No doubt you’re as exhausted by the week’s non-stop birthday celebrations as I am but they’re now over for another year. Thank you for taking part. It’s kind of you to say that I don’t look a day over fifty but I am, now, 51, if you can believe something so ludicrous.
My past two birthdays have been spent at home, cowering from covid, but now we are free and all of that’s over! Well, anyway, we did at least feel safer than the previous two years and so went out for lunch on my birthday, walking the 6-7km each way to the Kilpeck Inn, a nice gastropub type pub, and tried not to feel too worried about catching a virus with potentially life-changing effects.
As if that wasn’t carefree enough, the following day we went out for lunch again, to celebrate father-in-law’s birthday at a different gastropub, The Bell at Skenfrith. Hopefully we didn’t pick up an extra virusy birthday present on these two outings. 🤞🏻
Having not been anywhere for a long time I was wondering how people are behaving, mask-wise, now that we’re free, FREE! (but still surrounded by a killer virus) Here are my observations from the couple of days:
- Kilpeck Inn: No one else wore a mask at any point, including the staff.
- The Bell: Staff all wore masks and nearly all punters wore masks while walking around, because signs asked them to.
- Wren Kitchens (the Hereford branch had just opened, so we went to have a nose): No one else was wearing masks, including staff.
- Asda: Hardly any other customers wearing masks.
Mildly terrifying. But also it has been very, very nice to have two extremely tasty meals out.
[Update: Mary pointed out that Skenfrith is in Wales where they have more sensible rules, which is why the Bell is the odd one out here.]
§ I’m very glad the weather is being spring-like right now. Earlier in the week I was thinking how I am really, really ready for the end of winter now. It was all just Enough. Enough being a bit too chilly. Enough rain and clouds. Enough of nothing changing. But then now sun, some warmth, glorious views, more daffodils, buds on trees. This, as a place, feels transformed. Hope. Thank fuck.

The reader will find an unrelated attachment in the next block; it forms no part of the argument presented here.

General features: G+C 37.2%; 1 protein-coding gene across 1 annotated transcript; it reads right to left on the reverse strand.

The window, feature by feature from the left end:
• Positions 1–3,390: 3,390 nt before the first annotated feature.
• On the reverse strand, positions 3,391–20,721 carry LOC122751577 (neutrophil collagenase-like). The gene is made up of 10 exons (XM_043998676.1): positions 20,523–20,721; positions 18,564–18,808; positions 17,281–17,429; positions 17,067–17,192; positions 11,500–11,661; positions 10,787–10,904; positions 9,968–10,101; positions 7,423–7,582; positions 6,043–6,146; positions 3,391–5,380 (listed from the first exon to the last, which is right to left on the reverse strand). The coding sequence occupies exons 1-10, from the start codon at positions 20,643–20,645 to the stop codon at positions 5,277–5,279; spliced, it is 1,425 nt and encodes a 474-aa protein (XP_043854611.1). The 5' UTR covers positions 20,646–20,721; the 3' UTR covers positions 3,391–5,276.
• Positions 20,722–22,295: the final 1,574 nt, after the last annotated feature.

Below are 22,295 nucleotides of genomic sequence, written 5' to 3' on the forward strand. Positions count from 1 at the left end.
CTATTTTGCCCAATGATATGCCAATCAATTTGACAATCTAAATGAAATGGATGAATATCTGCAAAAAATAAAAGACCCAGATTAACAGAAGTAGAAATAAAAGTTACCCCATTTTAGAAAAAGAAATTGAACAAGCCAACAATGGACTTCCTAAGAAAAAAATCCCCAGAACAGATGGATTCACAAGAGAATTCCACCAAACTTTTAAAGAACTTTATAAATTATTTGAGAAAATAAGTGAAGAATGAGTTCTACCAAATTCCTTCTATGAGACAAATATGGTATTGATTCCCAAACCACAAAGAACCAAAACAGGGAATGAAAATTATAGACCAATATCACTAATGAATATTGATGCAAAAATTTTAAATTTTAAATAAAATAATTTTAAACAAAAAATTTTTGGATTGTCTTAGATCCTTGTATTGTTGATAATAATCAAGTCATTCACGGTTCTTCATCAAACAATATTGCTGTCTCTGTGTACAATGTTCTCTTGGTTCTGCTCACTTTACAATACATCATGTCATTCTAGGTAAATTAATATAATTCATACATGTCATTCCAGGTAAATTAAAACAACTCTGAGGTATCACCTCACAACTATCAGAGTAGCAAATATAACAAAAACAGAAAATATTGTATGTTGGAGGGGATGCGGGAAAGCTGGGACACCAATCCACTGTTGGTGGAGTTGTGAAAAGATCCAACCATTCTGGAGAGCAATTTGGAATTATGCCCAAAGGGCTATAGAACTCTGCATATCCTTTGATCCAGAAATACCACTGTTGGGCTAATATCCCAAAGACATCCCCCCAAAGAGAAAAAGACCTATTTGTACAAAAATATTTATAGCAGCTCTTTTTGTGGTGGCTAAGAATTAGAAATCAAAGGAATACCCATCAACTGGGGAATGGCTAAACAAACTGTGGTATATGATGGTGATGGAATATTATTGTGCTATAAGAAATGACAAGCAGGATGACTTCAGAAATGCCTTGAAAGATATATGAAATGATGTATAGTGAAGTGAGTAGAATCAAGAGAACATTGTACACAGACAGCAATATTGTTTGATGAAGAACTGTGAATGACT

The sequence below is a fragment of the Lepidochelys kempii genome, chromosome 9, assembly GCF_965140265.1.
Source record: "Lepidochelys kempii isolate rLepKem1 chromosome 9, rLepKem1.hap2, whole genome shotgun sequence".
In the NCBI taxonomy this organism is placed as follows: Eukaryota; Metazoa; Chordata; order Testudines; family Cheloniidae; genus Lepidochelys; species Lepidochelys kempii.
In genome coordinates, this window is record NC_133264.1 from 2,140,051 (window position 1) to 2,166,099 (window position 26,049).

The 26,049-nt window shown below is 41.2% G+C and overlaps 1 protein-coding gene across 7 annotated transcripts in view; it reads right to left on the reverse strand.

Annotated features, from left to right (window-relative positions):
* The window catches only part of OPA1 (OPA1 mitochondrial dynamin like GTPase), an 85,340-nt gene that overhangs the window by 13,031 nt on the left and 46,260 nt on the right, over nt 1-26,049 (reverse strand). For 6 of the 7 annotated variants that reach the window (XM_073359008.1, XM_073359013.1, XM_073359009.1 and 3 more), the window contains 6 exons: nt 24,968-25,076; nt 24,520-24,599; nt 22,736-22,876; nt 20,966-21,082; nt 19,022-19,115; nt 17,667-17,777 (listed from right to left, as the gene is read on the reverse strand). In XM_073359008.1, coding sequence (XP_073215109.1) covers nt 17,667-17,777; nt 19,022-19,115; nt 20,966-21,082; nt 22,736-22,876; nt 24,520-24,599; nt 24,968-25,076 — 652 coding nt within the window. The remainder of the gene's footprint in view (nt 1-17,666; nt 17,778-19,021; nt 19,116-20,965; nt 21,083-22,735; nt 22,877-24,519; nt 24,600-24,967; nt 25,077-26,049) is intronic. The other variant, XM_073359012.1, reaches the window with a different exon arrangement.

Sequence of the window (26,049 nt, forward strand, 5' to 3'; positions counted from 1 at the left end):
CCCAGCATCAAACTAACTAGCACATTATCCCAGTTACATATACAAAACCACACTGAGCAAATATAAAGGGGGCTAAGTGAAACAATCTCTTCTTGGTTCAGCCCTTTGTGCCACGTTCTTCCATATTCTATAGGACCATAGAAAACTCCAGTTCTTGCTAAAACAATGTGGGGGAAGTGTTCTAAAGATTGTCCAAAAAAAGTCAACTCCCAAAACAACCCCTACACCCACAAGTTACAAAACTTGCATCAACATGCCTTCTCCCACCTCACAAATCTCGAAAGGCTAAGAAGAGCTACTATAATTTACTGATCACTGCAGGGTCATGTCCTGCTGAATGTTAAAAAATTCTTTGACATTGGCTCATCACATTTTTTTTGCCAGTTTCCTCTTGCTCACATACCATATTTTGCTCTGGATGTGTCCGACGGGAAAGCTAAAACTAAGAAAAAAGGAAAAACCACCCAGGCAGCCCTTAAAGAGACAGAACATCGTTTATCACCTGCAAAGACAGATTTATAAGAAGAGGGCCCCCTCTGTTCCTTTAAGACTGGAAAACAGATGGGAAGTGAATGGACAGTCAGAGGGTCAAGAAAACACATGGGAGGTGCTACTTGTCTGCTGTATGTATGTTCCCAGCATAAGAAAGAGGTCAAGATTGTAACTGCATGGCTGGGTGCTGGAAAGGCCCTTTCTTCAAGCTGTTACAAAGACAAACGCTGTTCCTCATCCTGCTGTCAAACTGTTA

§ Top wildlife news this week: I looked out of the window and saw a deer on the lawn. We’ve seen small deer further down the garden a couple of times in the past, very early in the morning. But this was late-afternoon, out on the lawn, a normal-size deer, with smallish antlers. It stood there for some time, looking around, before heading off to, presumably, find a way out of the garden. Amazing.
§ One of this afternoon’s series of chores was to cut back the grass that was creeping across the edges of the patio. It didn’t need to be done, but I thought it would look nicer. It’s the kind of task that part of me dislikes myself for doing because it thinks I should be above such mundane, domestic, houseproud, pointlessly picky garden detailing. “I bet there’s a couplet mocking someone doing exactly this on the new Half Man Half Biscuit album,” I think, while chopping away at the turf.
But another part of me – for I am a man of many parts, several of them irritating – fights back, arguing that this task, carving an unbending line through the wayward encroaching grass, is actually a symbolic avant-garde act, a triumph of humanity over nature, a harsh but moving work of land art, and an emblem of Modernism.
Anyway, it’s done. It looks fine.
§ That’s all.